In the last six months, there have been steep increases in the prices of imported food items.
The price of pigtails, according to importers, skyrocketed by 74 per cent, canned corned beef went up by 36 per cent, yellow split peas and lentils rose by 34 per cent, brown sugar climbed by 25 per cent, and canned tuna increased by 15 per cent.
Other food items are set to increase by up to 50 per cent in some cases when compared to last year’s prices. The consensus among industry stakeholders is that prices will not stop rising anytime soon. Consumers will now have to dig deeper into their pockets to purchase even the basic food items from wholesalers and retailers.
A shortage of shipping containers internationally and a steep increase in freight cost to ship these items locally since the COVID-19 pandemic started are the key factors in rising food prices, importers said. This is compounded by the perennial problem of a lack of foreign exchange.
A former president of the Supermarket Association of T&T (SATT) and CEO of Arima Discount Mart Balliram Maharaj in a letter to Minister of Trade Paula Gopee-Scoon dated July 21 listed the percentage hike in food items and warned about a looming crisis in T&T if nothing is done to fix the problem.
He told the Sunday Guardian that T&T is in “deep trouble” and could face a “frightening situation” like Haiti and Venezuela in terms of food insecurity if urgent measures are not taken.
On critical issues involving shipping, Maharaj said, “Within recent times shipping agents have requested payment for freight and Terminal Handling Charges at the destination to be paid in US currency. Some agents were accepting TT dollars at an inflated exchange rate. However, within the last week, they are all requesting that payments be made in US currency. Any failure to comply with this mandate results in shipments not being released and incurring demurrage charges.”
This, he said, has resulted in an almost 300 per cent increase in freight rates since last year and it is continuously rising. They have also been informed by suppliers that to get the full containers onto the ships on time, a priority fee must be paid.
Maharaj said empty containers are also increasingly difficult to locate, “causing further delays in getting supplies shipped around the world.”
More than 60 per cent of the world’s white sugar is shipped in containers and it has become increasingly difficult to source containers for sugar shipments, Maharaj said.
“Sugar is not a priority product for shipping lines as it is heavy but low value, which means it can only be shipped in 20ft containers, not 40ft. Shippers prefer larger containers as they offer more capacity for the same handling cost,” he added.
Sugar, however, he said was an essential item for our local manufacturers producing ketchup, soft drinks, juices, etc. “There is no white sugar available locally and suppliers cannot guarantee order arrivals as it highly depends on the availability of vessels and empty containers.”
Should this trend continue, the small cottage industry manufacturers will be jeopardised, he said in the letter. This could cripple local SMEs.
World production levels on food supplies have declined due to the pandemic as countries went into shutdown. Factories and production plants are either closed or operated with minimum staff. The ripple effect: further increases in prices.
“There is also a shortage of dairy products in Australia and New Zealand. Milk producers are selling milk powder higher than the added value products such as cheese, butter and ghee for the months of August to October. Supplies have been reduced by over 75 per cent,” Maharaj added.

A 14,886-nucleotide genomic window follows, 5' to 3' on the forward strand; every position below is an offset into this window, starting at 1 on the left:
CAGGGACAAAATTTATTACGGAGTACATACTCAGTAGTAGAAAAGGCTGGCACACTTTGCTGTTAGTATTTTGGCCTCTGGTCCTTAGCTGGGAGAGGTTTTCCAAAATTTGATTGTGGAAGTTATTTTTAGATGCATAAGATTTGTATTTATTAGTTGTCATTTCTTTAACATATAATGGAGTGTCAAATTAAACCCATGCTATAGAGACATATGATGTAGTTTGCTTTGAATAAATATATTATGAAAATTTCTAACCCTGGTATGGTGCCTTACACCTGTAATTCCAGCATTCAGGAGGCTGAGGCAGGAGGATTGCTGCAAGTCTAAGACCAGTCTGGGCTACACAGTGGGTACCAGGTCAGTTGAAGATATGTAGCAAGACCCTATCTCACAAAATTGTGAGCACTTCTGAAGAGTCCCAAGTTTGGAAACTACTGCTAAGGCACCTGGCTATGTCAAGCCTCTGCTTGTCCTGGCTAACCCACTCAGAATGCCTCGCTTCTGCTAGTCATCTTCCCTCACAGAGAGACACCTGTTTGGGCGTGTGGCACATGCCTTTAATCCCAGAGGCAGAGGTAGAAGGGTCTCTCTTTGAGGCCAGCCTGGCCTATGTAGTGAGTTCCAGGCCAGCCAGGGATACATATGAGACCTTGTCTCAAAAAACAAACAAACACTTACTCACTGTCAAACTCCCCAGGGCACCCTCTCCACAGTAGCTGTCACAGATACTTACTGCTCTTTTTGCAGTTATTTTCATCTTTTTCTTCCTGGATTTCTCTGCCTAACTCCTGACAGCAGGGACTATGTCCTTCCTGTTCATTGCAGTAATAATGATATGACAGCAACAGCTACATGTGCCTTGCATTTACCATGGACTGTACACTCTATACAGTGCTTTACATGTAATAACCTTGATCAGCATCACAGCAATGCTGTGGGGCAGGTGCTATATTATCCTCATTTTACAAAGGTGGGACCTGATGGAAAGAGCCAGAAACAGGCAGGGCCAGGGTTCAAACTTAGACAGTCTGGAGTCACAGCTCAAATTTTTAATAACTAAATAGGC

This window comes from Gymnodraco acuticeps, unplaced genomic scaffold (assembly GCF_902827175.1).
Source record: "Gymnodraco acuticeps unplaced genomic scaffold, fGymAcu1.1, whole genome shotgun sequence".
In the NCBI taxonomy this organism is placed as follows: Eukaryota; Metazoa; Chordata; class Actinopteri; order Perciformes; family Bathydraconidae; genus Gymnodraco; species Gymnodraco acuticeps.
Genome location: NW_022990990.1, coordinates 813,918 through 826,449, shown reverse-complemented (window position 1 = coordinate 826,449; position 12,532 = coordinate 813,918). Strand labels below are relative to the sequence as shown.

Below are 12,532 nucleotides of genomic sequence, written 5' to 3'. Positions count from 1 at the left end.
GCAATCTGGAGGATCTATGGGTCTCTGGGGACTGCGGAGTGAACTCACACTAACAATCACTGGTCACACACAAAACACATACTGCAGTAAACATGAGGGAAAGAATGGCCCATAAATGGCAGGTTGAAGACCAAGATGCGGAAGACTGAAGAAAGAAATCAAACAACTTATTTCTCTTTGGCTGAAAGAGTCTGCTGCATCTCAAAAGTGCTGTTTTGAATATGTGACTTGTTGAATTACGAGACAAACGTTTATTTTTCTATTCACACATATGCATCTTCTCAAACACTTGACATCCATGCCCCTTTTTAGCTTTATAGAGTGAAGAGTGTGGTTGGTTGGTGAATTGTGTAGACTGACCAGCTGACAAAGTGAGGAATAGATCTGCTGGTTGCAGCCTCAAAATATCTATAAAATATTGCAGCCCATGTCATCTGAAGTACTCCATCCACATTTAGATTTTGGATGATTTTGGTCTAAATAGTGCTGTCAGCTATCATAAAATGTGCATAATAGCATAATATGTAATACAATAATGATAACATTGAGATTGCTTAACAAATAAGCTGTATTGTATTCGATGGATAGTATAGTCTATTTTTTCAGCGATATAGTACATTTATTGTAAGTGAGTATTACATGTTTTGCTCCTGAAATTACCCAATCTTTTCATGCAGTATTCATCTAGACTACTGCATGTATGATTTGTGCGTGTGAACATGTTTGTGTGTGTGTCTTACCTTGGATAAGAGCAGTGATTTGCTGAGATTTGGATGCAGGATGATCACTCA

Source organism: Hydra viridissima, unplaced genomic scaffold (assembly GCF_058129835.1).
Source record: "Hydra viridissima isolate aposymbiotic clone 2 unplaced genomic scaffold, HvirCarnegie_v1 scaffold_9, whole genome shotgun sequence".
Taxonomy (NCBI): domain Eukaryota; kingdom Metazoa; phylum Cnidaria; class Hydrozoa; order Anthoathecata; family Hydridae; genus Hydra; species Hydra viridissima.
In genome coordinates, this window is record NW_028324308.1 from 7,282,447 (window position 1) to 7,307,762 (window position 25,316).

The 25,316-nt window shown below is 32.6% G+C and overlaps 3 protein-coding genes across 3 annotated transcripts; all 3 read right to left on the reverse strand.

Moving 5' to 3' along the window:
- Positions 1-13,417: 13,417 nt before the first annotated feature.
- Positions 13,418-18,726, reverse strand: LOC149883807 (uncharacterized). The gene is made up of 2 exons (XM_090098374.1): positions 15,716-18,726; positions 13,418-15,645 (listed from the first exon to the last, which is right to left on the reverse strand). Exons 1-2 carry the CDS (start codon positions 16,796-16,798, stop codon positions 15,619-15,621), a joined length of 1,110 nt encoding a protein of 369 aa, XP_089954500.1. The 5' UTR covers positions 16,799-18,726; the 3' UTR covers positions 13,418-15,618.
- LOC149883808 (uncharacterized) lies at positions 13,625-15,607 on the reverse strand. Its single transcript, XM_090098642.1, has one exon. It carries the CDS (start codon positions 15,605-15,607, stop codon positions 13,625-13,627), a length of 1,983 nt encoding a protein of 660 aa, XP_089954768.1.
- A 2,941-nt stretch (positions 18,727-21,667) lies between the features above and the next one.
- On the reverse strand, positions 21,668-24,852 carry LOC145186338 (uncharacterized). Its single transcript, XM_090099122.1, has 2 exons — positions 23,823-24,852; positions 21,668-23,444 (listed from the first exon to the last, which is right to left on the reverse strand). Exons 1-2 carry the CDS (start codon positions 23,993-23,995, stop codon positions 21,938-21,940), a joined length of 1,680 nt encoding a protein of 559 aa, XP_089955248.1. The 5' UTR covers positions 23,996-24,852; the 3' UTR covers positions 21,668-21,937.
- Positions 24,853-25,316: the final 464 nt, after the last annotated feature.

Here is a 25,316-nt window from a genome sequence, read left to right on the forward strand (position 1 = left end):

From Belize, where Maharaj gets supplies of red beans and black eye peas, the Government has instructed its people to hold all exports on peas and beans as stocks are required for domestic use due to the pandemic.
Maharaj believes it is critical for the Government and food importers to hold meaningful discussions on the impact of the pandemic on food that is now hanging overhead.
In the letter to the Trade Minister, Maharaj proposed an increase in local food production as the only solution to high food prices and limited supplies.
“We must devise a system for Trinbagonians to start to get a taste in our pallets for the food we grow. Maybe, if permitted by the Caricom Trade Agreement, we can start with a surcharge on all fancy items and the funds can then be filtered into the Ministry of Agriculture for subsidies on food production through our farmers,” he said in the letter.
‘Distributors cut margins, may have to discontinue some brands’
Arima businessman Kumar Maharaj, whose company imports food items, expects food prices to continue “rising rapidly” as international trade is hampered by the COVID-19 pandemic.
“We used to pay US $2,500 for a 20 ft container from Australia, but it has now gone to US$12,000 and it is expected to go up again. It’s all about supply and demand. There is a serious demand and there is no supply globally. The cargo ships are more moving to North America and Canada,” he said over a week ago.
Maharaj (Kumar), the agent for cheddar cheese and ghee, and co-owner of the Rainbow brand of food products such as tuna, peas and pasta, said once international trade continues to be affected by the pandemic, the cost of all the products that his company and others import would increase.
President of the Association of Food Distributors of T&T Michael Seheult, meanwhile, agrees that price increases are not simply restricted to T&T, but is a global phenomenon and he does not expect prices to fall anytime soon.
“Rising prices are now a worldwide phenomenon caused by several factors related to COVID, first is a sharp increase in freight rates on all shipments originating in China and the Far East, in some cases as much as 400 per cent. Interestingly a severe shortage of containers is causing this,” Seheult.
“Containers are stuck at factories where they cannot be offloaded because of lockdowns at the destination. The same is happening at the ports worldwide for the same reasons. As a result, shippers are forced to ‘bid’ for containers, forcing up the price. This, in turn, is leading to delays and shortages of many inputs to manufacturing.”
Speaking specifically about T&T, he said because of the shortage of US dollars in T&T’s banking system, many distributors are forced to purchase currency at higher than bank rates or go out of business. This puts further upward pressure on prices.